For his fellowship with C-DICE, Dr Nicholas is set to collaborate with Offshore Renewables Energy Catapult, Victrex, and Waukesha to spearhead the creation of a multi-sensor measurement suite tailored for WT sliding bearings. This forward-thinking project aims to fast-track the adoption of the emerging sliding main bearing technology in WTs, a promising alternative to the current failure-prone and hard-to-replace rolling bearings.
This shift is projected to result in annual Operation and Maintenance (O&M) cost savings of up to £52M. These savings could significantly reduce the Levelized Cost of Energy for wind farms, particularly offshore ones, and lower the initial investment cost for 10MW+ wind turbines. This, in turn, would make wind energy more affordable, propelling the UK closer to its net-zero by 2050 target. The research encompasses the development of theoretical models for various aspects of WT sliding bearings, the identification of optimal sensor configurations and the execution of experiments to evaluate sensor performance.
Dr Tom Dolan
Senior Research Associate
University College London
Dr Tom Dolan is a researcher at University College London and one of our C-DICE Fellows. Tom’s project is an ambitious one – taking a whole systems view of all the factors contributing to the climate emergency and thinking of the most effective and resilient response to the impacts of global warming as well as systemic approaches to the management and mitigation of it. Tom plans for his fellowship research to have an impact at COP28, to ultimately influence mindsets and change approaches to governance as a means of responding to the climate emergency.
Tom applied for the C-DICE fellowship because of the strong connection of his work to the C-DICE theme of infrastructure as well as the link to UKCRIC where Tom was already engaged, plus his own interest in addressing the climate emergency. The opportunity to define the scope of his research and focus purely on his interests was attractive, rather than responding to the requirements of an existing grant. This has given Tom the freedom to take his research in new directions.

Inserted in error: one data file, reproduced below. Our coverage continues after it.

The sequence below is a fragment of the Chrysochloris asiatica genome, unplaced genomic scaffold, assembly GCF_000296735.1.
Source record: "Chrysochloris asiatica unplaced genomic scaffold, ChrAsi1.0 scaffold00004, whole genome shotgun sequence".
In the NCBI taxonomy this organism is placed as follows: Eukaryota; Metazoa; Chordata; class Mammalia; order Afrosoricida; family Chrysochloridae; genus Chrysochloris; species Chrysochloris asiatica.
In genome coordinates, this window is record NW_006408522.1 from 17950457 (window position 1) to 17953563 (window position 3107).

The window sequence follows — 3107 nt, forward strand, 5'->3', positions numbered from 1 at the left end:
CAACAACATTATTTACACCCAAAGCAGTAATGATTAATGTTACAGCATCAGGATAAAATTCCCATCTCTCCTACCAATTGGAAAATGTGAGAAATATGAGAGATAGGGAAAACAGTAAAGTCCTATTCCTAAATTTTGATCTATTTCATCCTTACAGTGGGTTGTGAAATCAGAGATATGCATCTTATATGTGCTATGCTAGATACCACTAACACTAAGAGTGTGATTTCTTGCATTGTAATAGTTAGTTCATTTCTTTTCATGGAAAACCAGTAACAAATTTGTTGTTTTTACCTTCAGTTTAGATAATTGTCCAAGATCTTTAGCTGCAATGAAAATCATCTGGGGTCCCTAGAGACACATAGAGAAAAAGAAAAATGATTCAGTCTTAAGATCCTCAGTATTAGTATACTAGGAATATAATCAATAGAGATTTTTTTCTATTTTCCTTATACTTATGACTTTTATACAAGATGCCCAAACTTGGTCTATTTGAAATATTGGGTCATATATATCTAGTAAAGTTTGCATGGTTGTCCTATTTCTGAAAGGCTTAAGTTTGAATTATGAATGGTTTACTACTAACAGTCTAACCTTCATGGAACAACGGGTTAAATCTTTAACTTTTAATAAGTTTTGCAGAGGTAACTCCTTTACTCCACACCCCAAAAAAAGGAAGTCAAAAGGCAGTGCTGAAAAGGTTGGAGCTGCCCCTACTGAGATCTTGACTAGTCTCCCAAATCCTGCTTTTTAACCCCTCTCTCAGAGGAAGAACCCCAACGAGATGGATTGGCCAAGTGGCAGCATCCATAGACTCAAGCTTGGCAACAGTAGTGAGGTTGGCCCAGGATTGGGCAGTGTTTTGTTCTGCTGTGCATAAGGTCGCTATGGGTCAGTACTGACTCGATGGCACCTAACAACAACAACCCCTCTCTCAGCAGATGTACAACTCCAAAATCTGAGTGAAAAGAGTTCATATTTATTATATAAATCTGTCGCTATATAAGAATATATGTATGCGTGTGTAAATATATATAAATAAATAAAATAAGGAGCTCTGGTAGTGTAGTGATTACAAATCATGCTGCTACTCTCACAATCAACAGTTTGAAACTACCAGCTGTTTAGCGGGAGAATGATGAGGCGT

For Tom, it is also a personal goal to have an impact in addressing the rise in global temperatures – what he sees as the earth’s biggest challenge.
Dr Matthew Deakin
Dr Matthew Deakin is a researcher at Newcastle University. The focus of Matthew’s fellowship was to explore whether a new technology called Hybrid Open Point, a device a bit like a supersized mobile phone charger, can unlock energy networks to accommodate increased use of electric vehicles, heat pumps, etc. for low carbon electricity – particularly across urban networks. Matthew applied for the C-DICE fellowship because at the time, he was looking for ways to develop his own ideas and grow his research independence. The themes of the C-DICE fellowship call were “super relevant” to his work in infrastructure and energy applications in the urban environment. It felt like the right time to be pursuing development opportunities, leading projects, winning funding, towards an academic career. Matthew sees optimising energy networks as key to a net zero, low carbon future.
Dr Deblina Majumder
Dr Deblina Majumder is a Research Associate at Newcastle University and has been appointed as the C-DICE Ambassador. As a Principal Investigator, Deblina is working on her project titled, Development of Selective oxygen reservoir for Ethylene Oxide production via Chemical Looping (DOOR EXCEL) funded by C-DICE. With UK pioneering Industrial Decarbonisation strategies with net-zero 2050 target, the primary aim of her project is to translate research and innovation beyond the laboratories in collaboration with relevant academic and industrial stakeholders. Her research interest primarily includes designing selective oxygen carrier materials via exsolution for low-carbon and energy-efficient Chemical Looping.